I have a new found respect for the hard work and dedication of those investigating drug crime rings and just what they are up against. They have an immense amount of patience, that's for sure, and their job requires meticulous attention to details. I am glad to have people like Special Agent Gagne and Commander Gadi Eshed on the job. They both take their jobs very seriously and it shows in their work product—and in their personal lives.

There are a lot of players mentioned in this book, both criminals and authorities. Usually I do not have trouble keeping several characters straight while reading, but in this case, it proved to be a bit of a challenge. Fortunately, Sweetingham did try and help, reminding the reader of the link between one person and another without being repetitive; however, I would not have minded having an organizational chart to help me keep it all straight. Especially one or two involving the various criminal groups.

I never know quite how to review a nonfiction book. While the events covered in the pages of Chemical Cowboys are factual and a matter of record, I do not want to spoil the book just the same. I will not go so far as to say the book reads like fiction, but I will say that it flows smoothly and the author has done a good job in presenting the information she has gathered. Is the book suspenseful? Yes. Informative? Absolutely. Did I enjoy it? Very much. Chemical Cowboys was without a dull moment. Sweetingham kept me interested from the very first page through to the last.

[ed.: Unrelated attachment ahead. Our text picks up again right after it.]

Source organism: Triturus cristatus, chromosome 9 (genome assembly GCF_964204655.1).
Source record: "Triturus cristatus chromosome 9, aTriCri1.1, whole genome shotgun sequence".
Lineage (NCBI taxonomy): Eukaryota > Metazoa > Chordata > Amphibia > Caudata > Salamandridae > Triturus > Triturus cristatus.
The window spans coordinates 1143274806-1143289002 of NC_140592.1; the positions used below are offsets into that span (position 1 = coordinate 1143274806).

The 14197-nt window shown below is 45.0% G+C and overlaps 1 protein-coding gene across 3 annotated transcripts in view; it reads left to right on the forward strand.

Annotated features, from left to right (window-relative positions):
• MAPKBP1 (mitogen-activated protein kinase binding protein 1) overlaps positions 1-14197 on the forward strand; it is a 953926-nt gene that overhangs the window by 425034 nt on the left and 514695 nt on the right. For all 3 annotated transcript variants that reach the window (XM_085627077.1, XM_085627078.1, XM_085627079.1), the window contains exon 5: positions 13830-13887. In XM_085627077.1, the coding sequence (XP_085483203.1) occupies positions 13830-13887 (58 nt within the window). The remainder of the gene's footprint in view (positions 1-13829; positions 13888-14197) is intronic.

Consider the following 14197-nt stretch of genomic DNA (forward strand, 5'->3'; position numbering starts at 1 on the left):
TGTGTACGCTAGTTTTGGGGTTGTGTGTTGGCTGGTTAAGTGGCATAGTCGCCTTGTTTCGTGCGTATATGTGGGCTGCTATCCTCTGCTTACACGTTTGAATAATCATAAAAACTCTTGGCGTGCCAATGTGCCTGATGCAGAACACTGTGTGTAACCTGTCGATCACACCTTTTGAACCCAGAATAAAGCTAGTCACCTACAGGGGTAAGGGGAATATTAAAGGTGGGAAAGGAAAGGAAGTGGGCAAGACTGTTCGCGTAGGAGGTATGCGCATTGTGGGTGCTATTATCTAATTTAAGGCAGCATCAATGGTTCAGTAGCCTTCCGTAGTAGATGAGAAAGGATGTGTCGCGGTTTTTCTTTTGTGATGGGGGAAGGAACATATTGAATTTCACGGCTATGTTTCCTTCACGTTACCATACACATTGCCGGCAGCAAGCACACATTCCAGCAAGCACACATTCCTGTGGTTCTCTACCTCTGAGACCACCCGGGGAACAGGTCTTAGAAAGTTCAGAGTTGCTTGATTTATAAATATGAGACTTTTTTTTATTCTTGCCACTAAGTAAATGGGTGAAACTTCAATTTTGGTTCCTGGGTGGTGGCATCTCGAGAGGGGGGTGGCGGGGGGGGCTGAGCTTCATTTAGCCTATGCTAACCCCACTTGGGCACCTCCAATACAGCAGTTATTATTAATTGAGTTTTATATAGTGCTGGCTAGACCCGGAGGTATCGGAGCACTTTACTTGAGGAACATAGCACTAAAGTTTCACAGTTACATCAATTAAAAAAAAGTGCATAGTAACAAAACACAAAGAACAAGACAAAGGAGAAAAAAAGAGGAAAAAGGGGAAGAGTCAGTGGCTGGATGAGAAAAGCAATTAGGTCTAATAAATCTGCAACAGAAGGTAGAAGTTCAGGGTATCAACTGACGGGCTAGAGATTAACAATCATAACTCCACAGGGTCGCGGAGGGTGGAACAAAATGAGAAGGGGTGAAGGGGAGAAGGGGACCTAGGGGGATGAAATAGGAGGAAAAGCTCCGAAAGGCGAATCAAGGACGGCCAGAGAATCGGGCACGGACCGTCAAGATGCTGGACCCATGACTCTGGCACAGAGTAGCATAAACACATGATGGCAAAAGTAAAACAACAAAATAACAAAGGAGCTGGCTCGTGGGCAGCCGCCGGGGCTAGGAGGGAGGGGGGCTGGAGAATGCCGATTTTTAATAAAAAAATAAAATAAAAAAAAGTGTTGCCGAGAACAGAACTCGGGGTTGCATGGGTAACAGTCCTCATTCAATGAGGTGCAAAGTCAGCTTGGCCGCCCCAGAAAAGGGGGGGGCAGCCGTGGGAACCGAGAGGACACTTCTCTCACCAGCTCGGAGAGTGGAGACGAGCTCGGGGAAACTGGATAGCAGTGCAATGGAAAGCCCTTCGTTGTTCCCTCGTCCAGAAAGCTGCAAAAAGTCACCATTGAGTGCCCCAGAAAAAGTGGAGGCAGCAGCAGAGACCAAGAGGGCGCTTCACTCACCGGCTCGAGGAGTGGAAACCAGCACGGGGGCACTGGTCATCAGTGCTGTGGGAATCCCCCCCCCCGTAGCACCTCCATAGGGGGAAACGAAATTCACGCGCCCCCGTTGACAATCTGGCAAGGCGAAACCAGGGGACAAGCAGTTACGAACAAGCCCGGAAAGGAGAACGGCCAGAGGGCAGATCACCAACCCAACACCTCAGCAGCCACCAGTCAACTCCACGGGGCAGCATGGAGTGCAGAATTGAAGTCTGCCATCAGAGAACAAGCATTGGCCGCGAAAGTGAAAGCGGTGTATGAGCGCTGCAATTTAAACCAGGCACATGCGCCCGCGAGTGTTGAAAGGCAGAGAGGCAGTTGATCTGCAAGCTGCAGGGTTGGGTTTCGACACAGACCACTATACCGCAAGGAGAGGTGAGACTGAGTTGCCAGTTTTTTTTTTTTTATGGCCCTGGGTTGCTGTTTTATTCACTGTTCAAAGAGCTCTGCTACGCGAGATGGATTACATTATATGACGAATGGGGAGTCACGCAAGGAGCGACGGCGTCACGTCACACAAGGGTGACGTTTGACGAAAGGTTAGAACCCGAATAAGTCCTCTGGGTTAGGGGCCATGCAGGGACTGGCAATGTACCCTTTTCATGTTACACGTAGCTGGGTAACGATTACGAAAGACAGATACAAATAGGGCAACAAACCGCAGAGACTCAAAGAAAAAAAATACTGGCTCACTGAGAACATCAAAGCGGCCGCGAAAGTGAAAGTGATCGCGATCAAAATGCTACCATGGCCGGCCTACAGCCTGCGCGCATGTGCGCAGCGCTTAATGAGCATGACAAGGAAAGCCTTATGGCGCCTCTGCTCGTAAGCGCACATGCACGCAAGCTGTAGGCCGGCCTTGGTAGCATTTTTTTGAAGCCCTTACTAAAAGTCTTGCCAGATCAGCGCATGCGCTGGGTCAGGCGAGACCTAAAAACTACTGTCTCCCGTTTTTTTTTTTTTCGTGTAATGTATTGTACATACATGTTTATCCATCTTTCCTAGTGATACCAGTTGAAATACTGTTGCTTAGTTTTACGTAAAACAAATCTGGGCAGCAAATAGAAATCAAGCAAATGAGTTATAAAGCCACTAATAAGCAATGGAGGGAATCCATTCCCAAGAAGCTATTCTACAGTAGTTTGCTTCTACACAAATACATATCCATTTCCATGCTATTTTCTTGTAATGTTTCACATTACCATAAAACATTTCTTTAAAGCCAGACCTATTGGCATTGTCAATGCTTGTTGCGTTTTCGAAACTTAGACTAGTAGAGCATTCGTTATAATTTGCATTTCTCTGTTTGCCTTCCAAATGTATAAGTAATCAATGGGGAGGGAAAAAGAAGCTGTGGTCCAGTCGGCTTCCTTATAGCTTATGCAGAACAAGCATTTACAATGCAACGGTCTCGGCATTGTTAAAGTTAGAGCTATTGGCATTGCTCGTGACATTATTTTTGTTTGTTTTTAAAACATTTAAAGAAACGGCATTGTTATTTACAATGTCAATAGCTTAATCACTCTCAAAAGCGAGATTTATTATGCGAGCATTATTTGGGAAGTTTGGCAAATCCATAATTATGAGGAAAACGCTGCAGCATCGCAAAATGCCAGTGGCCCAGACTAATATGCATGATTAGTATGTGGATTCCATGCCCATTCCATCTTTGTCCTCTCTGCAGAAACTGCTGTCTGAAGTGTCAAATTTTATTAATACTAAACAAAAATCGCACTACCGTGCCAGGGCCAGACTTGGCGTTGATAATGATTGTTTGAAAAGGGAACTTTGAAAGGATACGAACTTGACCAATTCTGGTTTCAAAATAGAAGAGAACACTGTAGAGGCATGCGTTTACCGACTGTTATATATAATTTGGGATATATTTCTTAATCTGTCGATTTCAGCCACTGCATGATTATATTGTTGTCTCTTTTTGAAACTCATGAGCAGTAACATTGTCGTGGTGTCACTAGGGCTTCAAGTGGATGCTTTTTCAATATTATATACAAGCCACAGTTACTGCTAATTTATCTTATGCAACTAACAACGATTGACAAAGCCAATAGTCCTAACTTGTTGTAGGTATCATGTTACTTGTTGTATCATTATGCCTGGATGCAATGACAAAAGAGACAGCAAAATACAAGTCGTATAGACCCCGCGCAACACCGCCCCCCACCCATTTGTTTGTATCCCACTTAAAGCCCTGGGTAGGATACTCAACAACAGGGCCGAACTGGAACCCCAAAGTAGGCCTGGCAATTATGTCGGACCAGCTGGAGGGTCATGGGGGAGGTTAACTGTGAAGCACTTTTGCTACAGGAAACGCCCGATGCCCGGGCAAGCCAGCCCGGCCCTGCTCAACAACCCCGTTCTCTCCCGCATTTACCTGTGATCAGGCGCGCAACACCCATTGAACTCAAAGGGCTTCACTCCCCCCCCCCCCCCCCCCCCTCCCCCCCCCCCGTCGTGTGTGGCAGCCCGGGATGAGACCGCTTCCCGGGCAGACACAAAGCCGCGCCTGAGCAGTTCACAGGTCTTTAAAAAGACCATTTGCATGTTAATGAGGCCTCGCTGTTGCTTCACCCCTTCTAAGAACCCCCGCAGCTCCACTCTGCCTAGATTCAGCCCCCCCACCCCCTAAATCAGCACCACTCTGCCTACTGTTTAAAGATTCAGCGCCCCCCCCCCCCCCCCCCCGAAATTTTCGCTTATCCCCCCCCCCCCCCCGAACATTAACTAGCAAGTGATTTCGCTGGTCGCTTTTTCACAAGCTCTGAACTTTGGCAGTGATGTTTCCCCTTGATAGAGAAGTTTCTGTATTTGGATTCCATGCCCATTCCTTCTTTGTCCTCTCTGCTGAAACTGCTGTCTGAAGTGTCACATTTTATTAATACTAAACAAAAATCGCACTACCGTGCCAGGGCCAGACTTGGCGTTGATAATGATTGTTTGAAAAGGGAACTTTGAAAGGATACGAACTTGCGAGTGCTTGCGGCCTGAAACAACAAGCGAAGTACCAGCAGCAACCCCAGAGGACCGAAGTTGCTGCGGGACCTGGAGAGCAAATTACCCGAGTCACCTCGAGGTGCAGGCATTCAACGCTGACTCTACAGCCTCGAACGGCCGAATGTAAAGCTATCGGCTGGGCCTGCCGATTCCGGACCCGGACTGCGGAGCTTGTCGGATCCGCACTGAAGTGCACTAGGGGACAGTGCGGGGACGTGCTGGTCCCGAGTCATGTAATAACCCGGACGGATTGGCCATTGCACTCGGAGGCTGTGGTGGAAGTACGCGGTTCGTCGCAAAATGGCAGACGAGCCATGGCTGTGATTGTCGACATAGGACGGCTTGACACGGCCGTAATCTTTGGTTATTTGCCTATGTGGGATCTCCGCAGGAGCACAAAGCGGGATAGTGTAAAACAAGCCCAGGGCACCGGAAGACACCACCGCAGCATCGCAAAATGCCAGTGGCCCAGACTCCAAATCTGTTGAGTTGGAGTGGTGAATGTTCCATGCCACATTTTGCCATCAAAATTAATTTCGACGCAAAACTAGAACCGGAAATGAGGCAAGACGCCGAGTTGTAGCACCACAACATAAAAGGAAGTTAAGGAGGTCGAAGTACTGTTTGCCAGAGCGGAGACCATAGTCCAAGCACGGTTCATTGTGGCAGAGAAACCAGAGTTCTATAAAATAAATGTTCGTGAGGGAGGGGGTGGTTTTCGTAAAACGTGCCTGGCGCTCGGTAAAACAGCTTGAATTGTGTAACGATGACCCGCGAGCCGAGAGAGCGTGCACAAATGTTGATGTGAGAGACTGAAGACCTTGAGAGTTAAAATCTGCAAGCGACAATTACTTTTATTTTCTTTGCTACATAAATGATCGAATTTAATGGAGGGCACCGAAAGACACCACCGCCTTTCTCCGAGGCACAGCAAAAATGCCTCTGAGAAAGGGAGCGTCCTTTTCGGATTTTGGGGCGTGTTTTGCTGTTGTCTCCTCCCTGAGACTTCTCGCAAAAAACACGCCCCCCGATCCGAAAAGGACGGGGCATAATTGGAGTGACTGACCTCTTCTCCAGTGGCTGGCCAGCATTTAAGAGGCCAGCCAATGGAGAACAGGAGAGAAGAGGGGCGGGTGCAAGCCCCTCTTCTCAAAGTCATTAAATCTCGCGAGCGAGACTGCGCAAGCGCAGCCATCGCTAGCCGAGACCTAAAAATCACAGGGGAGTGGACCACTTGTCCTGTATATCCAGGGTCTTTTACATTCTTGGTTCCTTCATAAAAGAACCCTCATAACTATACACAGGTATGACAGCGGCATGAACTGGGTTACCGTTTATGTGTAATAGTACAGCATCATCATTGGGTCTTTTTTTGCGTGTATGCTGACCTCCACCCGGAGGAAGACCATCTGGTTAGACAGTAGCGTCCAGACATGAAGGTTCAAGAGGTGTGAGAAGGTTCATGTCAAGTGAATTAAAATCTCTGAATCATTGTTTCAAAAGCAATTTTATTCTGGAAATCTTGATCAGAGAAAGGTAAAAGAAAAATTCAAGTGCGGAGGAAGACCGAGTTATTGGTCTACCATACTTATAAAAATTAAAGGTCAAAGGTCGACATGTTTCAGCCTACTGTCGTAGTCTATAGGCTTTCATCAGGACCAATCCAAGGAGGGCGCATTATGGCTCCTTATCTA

With both the law enforcement officers, the criminals and those who fall somewhere in between, the author presented them as the human beings they are, with their strengths and vulnerabilities. At times she talked about their families and their hopes and dreams, along with their failures. The people described in the book are more than just names on a page. Lisa Sweetingham saw to that.

While the efforts of the DEA and their allies had a major impact on the Ecstasy trade, the distribution and abuse of the drug continues still today. There are new criminals in place to do the dirty work, and law enforcement agencies all over the world continue to do what they can to make our streets safer.

Rating: * (Very Good)

Challenge Commitment Fulfilled: ARC Challenge, New Authors Challenge, 2009 Pub Challenge, Chunkster Challenge, & Nonfiction Challenge

Be sure and check out the author's website. If you would like to follow Lisa Sweetingham's book tour in progress, visit the Pump Up Your Book Promotion Virtual Book Tours blog.

Thank you to Dorothy of Pump Up Your Book Promotion and the author, Lisa Sweetingham, for the opportunity to participate in this book tour.


  1. Awesome review Wendy. I love to read non-fiction and like you mention I enjoy the investigative process and learning new things. What a fascinating topic to explore.

  2. I drive people around me crazy when I read a book like this because I tend to talk about them a lot. Great review.